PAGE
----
Voter voices from South Dakota primary election

Voices of voters in South Dakota’s primary election Tuesday:

Sara Smith, a 36-year-old stay-at-home mother of two, said she voted for John Kasich in Tuesday’s primary. Smith, a registered Republican who recently moved to Sioux Falls from Illinois, said her vote served more as a vote against Donald Trump.

“I really don’t care what his political stances are,” Smith said of Trump. “I just don’t like how he talks to people. He’s rude and arrogant.”

Smith said she considers herself an independent and would have voted for Bernie Sanders if she had been given a Democratic ballot. Education and health care are important issues for her, she said, and she recently took an online quiz and found that she agrees with Sanders on most issues.

Bob Burhenn, 82, a retired businessman who is registered as a Democrat, said he voted for Hillary Clinton because it’s time to put a woman in the nation’s highest office.

“I just want to see a woman in there for a change,” Burhenn said. “Men have been in charge long enough. And they’re smarter than us, anyway.”

Burhenn said he was once a Republican but changed party within the last 15 years. He said he was a big supporter of Bill Clinton’s presidency.

“I thought that Bill did a hell of a job,” Burhenn said. “I think he’s going to help her and they’ll just be good.”

Sean Pollman, a small businessman who is registered as an independent, voted in the Democratic primary for Bernie Sanders because he thinks he’s a much better option than Hillary Clinton.

“It’s not Clinton. That’s the main thing,” Pollman, 32, said. “Her stance on everything is always so wishy-washy. It’s very obvious that corporate media is behind her. And if you look past the corporate media, she’s always changing her mind.”

Pollman said he does not agree with everything Sanders stands for, but he feels that Sanders has a better chance at beating Donald Trump than Clinton.

Carol Robertson, a 69-year-old retiree who formerly worked for a nonprofit, said she voted for Hillary Clinton in the Democratic primary because Clinton shares her views on helping people.

“We care about people and those who are in need,” Robertson said. “Compared to Trump, there’s just no comparison. She’s my kind of person.”

Robertson, a registered Democrat, said she believes Clinton is more in tune with people, their needs and their struggles than Bernie Sanders.

Kelli Fahey, a 36-year-old Sioux Falls resident who works in child protection, said she voted for Bernie Sanders.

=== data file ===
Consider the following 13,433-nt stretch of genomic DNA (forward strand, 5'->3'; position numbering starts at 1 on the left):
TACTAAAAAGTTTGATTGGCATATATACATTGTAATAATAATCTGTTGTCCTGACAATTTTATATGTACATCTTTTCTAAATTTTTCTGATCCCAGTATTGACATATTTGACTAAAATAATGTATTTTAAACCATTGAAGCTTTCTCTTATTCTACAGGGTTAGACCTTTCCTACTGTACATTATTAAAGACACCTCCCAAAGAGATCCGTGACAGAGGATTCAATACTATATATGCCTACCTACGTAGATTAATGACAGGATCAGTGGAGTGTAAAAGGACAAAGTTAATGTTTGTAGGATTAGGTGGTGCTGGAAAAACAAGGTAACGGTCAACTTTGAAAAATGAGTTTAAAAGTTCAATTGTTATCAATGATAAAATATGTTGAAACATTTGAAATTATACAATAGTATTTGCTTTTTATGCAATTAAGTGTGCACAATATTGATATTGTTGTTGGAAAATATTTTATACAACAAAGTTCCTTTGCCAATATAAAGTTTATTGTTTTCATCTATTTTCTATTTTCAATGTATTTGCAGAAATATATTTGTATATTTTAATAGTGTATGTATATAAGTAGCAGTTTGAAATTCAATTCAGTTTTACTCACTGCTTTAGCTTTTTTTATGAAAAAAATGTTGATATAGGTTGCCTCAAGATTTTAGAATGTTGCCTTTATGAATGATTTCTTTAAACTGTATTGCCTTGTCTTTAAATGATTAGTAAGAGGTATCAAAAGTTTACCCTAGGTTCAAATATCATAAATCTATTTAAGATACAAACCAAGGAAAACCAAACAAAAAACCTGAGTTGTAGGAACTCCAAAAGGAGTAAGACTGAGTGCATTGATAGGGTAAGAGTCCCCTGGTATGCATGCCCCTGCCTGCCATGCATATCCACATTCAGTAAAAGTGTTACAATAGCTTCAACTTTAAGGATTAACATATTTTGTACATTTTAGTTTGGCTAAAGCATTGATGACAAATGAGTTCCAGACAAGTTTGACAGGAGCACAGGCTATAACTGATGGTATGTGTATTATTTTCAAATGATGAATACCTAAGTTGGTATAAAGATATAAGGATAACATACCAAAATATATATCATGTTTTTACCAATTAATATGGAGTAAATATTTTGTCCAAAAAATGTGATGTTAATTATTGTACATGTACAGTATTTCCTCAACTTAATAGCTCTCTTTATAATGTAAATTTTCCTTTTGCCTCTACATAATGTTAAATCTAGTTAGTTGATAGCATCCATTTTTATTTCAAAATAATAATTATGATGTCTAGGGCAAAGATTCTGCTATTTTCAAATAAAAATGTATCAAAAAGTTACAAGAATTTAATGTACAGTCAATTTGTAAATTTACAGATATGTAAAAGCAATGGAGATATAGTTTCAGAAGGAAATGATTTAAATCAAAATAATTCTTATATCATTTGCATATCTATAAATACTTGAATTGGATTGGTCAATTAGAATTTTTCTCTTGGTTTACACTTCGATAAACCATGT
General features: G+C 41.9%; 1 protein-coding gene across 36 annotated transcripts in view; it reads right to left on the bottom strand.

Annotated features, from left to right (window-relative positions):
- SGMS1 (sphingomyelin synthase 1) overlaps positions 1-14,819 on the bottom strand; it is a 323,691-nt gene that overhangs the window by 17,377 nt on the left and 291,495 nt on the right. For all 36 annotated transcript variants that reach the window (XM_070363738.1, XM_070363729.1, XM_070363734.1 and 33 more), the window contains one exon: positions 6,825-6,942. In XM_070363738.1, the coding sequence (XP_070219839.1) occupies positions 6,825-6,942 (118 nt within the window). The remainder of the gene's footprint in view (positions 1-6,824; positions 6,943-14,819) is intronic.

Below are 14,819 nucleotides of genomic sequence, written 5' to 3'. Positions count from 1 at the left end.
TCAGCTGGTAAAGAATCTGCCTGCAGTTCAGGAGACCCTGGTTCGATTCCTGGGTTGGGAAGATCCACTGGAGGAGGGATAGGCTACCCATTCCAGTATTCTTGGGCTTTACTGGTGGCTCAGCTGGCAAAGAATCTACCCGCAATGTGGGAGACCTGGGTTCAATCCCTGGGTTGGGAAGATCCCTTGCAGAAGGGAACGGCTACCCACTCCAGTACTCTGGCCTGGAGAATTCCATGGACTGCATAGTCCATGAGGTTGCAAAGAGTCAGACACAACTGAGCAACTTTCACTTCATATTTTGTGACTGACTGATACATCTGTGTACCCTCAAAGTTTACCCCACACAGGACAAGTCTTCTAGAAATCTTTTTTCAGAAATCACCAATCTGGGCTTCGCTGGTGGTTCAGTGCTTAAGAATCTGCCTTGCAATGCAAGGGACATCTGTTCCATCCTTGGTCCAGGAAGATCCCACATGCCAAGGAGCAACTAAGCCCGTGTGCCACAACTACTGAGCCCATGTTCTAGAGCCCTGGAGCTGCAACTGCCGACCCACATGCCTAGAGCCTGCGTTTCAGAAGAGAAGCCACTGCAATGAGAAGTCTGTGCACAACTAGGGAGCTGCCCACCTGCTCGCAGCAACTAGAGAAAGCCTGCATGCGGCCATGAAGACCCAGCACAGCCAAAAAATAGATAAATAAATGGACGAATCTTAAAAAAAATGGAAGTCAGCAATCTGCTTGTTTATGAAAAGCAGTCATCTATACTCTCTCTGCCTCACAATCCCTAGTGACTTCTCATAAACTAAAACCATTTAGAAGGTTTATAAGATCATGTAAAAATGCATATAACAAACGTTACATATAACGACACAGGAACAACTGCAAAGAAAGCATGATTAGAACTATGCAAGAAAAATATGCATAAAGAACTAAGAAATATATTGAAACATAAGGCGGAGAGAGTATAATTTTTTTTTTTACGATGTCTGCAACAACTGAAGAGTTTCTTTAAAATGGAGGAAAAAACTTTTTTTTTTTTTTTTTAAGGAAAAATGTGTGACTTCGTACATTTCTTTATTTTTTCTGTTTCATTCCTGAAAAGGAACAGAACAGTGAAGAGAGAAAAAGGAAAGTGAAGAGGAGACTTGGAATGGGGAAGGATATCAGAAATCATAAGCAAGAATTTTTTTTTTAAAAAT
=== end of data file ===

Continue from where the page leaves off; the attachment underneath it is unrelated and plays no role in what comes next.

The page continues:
“I guess I just wanted someone different instead of one of the Clintons back in office,” she said. “I believe it would be a good showdown between Sanders and Trump.”

Fahey said she has ignored a lot of the recent coverage about delegate counts but did hear that Clinton had secured the nomination before she went to vote. She said she feels the media was trying to give the nomination to Clinton.

“I try to stay away from that because I think they try to sway voters a bit,” she said.

Paul Westendorf, a 53-year-old Sioux Falls resident who works in financial services, said he voted for Trump in the Republican primary but wished he had other viable options. He said it was more about “finding what I dislike the least.”

“It’s hard to get a read on what he really stands for, and I think that some of that is intentional,” Westendorf said of Trump.

Westendorf is strongly anti-abortion, and he said he’s uncomfortable because he doesn’t have a good sense of Trump’s true stance on that issue.

But he said Trump can surround himself with competent people and he hopes make them a great team.

Marcia Hart, a 47-year-old billing coordinator from Sioux Falls who is a registered Democrat, said she voted for Bernie Sanders.

“He is the most progressive candidate, and we need a progressive candidate,” she said. She liked his economic stance and said he is listening to people who are part of the Black Lives Matter movement more than most candidates.

She said is not fond of Hillary Clinton and her support of the crime bill during her husband’s presidency. Hart said she believes the bill failed minorities.

“I don’t trust her,” she of Clinton. “I don’t care for her.”

John Vander Waal, an 88-year-old retiree, said he voted for Trump.

“I think he’s telling people what they want to hear,” Vander Waal said. “People are fed up in the way things are going in this country now and they think he can change it.

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